The hidden camera movie Bad Trip will undoubtedly draw a lot of comparisons with 2006’s Borat, a film that strangely shares the same basic premise and approach: a delusion-inspired road trip to find a girl, carrying out the fictional story even when unsuspecting bystanders aren’t there being pranked. But where Borat aims to expose the flaws of America through a more cynical lens with real-life civilians who are typically less-than-happy to encounter its title character, Bad Trip tries to show its victims in a positive light. Despite the brashness of the two main characters here, the people they encounter are almost always accommodating and depicted as kind souls. The result? A much less funny movie.
Bad Trip stars Eric André as Chris, a schmuck who runs into his high school crush, Maria (Michaela Conlin), in his home state of Florida. She works as an art gallery curator in New York, and invites him to come visit her sometime…if he’s ever in town. So after some quick deliberating, Chris invites his best friend, Bud (Lil Rel Howery), to join him on a road trip to the Big Apple. The only problem? Neither of them owns a car.
That problem is quickly solved when they decide to “borrow” Bud’s sister’s hot pink Cadillac while she’s serving time in prison. Trina (Tiffany Haddish), who ends up escaping, quickly discovers what her brother has done, so she steals a cop car and follows their trail up to New York. There are other characters involved, but they’re all non-actors who don’t realize that they’re being forced to participate in this movie, or any movie.
Somehow more offensive than Borat, Bad Trip seems to take less chances, even with the occasional good ideas. However, there’s too much focus on shock value than on meticulously thought-out situations. Director Kitao Sakurai and his stars subject their witnesses to some highly offensive and grotesque material (SEE: the gorilla rape scene), yet these bystanders mostly just gasp and look nonplussed. At times we can guffaw as intended, but other times the pranks fall flat. For the latter, the home viewer is grossed out and confused about why these passersby aren’t more insulted by some of these situations.
Cringe humor is not shock humor, and the line isn’t even all that blurry, yet the Sakurai attempts to capitalize on both here. At its most brilliant when entrapping all of these unsuspecting individuals into a sappy rom-com, the film’s highlights include an early scene with an impromptu musical number than includes hilariously slapdash execution by André where he theatrically jumps on top of moving vehicles and stumbles around a mall food court. Or later on, when our protagonist chases down his best friend after a fight, and the two exchange a very cliché moment from a late-’90s teen movie in front of a couple dozen unwitting participants. It’s hysterical.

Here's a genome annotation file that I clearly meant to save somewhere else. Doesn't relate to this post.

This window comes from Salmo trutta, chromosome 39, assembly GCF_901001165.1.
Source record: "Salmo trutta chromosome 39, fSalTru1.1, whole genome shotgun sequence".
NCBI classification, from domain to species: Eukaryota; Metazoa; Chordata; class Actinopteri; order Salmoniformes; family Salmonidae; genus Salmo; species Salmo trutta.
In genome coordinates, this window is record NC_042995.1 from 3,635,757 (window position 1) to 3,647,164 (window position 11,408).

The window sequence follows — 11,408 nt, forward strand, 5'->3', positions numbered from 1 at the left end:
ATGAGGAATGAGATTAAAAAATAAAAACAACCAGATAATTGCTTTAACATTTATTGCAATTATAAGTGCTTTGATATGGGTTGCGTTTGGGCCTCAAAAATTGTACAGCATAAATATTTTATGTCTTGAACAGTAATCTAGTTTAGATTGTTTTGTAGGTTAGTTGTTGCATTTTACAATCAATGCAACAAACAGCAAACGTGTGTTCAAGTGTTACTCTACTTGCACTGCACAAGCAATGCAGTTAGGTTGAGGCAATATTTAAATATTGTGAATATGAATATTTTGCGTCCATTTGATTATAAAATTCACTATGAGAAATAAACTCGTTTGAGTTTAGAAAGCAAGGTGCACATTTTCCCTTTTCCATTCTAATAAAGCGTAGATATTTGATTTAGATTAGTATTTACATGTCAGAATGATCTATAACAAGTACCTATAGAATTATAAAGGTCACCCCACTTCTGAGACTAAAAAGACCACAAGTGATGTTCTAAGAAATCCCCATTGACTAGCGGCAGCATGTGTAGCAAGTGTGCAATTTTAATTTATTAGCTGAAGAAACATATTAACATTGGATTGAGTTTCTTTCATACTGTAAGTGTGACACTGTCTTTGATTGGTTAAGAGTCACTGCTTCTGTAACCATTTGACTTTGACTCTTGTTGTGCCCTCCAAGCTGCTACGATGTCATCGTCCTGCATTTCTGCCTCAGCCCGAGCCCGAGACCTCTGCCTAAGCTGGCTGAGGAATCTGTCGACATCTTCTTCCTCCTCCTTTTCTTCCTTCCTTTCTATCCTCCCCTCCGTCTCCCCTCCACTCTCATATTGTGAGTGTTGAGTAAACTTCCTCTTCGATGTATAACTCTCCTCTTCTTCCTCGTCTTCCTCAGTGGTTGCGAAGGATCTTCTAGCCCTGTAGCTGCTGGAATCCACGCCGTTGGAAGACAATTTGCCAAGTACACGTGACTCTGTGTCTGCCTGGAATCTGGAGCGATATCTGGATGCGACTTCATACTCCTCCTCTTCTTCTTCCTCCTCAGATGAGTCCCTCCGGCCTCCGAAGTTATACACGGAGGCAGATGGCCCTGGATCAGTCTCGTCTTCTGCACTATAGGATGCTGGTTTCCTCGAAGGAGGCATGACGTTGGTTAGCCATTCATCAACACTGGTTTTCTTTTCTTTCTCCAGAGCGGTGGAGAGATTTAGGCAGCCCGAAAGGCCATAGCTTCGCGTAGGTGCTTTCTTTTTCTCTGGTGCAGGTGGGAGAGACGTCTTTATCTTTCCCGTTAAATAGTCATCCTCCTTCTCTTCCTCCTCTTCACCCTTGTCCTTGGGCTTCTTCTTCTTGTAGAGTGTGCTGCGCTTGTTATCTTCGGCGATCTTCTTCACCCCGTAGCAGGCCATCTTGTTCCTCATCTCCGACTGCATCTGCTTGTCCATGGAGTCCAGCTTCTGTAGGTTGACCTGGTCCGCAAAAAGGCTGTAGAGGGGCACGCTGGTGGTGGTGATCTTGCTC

Unfortunately the tone never stays there. We’re given too many gross-out gags or unbelievable situations that totally don’t mesh with the former, such as an ostensibly candid sex scene during a board meeting, which is entirely outlandish, hence why the bystanders are smiling instead of looking bewildered. We can tell the camera doesn’t even buy into the believability of it all either,as it often refuses to stay on one subject for too long, presumably due to unsatisfying reactions. At other times the camera cuts away so the home viewer can’t see the filmmaking tricks used to accomplish these over-the-top situations. During the gorilla scene, where a man in a gorilla suit forces sexual acts on our protagonist, the camera won’t even show a close-up of the gorilla’s face, for which we can come to the conclusion that it’s probably because the costume doesn’t look real at all. And if we would be able to tell that it’s fake, then won’t the other people who are watching this happen in person?
While the leads are physically funny, they can’t quite improvise well enough to get the most out of a scene. But they don’t really need to. There’s so much staging involved in their hidden camera pranks that the interactions between the actors and the bystanders are mostly inconsequential. Their conversations alone never propel the events or evolve them further—it all still comes down to what the director had planned in the first place.
Far from great, and more misses than hits, Bad Trip is still one of the rare movies worth casually watching for an occasional laugh or two, although it’s leagues away from its progenitors. The goal of showing society as fun-loving and helpful in the face of inconvenience is commendable, but for that I’d rather just watch Candid Camera. And please, can we fast-forward through that gorilla scene?